Criminal Law Keyed to Johnson
State v. Gartland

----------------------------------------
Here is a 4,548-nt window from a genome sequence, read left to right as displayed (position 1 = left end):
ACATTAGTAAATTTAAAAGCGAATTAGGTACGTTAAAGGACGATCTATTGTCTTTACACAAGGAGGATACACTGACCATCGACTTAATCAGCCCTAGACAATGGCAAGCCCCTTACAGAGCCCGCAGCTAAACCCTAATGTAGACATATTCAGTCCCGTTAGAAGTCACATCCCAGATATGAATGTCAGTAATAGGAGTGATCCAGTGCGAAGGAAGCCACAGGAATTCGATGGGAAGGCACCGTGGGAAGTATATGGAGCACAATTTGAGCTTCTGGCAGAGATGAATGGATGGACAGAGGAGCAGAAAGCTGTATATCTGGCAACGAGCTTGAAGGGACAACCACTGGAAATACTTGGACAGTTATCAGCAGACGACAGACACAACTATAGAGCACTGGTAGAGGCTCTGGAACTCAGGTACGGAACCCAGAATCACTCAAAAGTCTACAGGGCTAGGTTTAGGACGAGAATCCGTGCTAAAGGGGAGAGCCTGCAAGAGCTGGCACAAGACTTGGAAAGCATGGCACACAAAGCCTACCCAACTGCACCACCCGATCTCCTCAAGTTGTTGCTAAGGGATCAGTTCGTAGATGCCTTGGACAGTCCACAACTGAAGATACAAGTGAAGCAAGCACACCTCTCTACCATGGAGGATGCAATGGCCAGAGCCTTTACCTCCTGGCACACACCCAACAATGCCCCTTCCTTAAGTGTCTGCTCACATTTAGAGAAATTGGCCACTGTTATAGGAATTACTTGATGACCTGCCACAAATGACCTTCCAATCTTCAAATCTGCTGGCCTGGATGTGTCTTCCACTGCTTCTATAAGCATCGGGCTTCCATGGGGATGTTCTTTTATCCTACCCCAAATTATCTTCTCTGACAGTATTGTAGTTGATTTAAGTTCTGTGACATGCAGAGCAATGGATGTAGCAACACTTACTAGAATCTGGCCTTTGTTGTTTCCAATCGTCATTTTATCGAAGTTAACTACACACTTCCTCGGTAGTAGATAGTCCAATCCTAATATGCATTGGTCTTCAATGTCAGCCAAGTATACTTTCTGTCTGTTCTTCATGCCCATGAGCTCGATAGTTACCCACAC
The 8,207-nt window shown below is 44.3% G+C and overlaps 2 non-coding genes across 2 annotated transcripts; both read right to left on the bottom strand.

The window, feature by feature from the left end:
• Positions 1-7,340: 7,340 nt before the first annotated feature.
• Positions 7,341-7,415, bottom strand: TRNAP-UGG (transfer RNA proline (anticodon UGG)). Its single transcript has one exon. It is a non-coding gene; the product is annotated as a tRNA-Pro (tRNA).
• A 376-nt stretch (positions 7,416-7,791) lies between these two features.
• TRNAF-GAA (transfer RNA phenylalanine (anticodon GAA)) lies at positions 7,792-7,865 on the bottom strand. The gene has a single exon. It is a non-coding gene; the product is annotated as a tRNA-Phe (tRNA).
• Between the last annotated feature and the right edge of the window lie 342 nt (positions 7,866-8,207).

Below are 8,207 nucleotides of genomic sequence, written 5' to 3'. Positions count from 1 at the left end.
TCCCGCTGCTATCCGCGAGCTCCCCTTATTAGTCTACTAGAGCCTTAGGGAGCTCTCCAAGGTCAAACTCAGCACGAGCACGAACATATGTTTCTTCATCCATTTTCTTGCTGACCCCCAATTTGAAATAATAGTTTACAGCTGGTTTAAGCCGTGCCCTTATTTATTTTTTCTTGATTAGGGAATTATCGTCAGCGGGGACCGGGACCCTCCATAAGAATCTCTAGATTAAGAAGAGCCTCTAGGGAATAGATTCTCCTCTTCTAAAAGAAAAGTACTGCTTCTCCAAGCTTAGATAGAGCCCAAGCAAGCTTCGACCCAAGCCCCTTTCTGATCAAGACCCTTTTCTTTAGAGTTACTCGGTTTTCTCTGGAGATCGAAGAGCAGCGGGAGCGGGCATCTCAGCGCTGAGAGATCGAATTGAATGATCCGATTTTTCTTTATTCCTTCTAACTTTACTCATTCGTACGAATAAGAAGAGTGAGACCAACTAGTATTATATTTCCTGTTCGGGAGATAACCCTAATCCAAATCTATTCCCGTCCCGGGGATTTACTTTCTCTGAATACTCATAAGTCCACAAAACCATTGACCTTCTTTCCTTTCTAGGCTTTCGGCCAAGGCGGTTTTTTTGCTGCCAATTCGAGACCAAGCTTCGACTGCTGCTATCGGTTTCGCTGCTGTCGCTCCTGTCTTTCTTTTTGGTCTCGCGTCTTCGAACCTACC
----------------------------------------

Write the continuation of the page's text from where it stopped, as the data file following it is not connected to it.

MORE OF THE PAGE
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Ellen Gartland (Defendant) suffered a long history of abuse from her husband, John Defendant. On February 8, 1993, the Defendants were arguing in their home when Ellen left the room and went upstairs to her bedroom. The Defendants had slept in separate bedrooms for over 10 years. John usually left Ellen alone in her room, but this time he followed her into the bedroom. John moved toward Ellen, threatening to hit her. Ellen pointed a shotgun at John, telling him to stop. John threatened to kill Ellen and charged at her. Ellen shot John, killing him. At trial, the court provided the jury with a model jury charge on self-defense, instructing the jury that Ellen could not assert self-defense if she knew that she could avoid the necessity of using deadly force by retreating from the house, provided that she could do so with complete safety. Ellen objected to the charge, because the court did not instruct the jury that Ellen had no duty to retreat if her bedroom constituted a separate dwelling into which her husband had intruded. The jury convicted Ellen of reckless manslaughter. Ellen appealed but died while the appeal was pending. The Supreme Court of New Jersey heard the appeal, finding that the case presented issues that were likely to recur.
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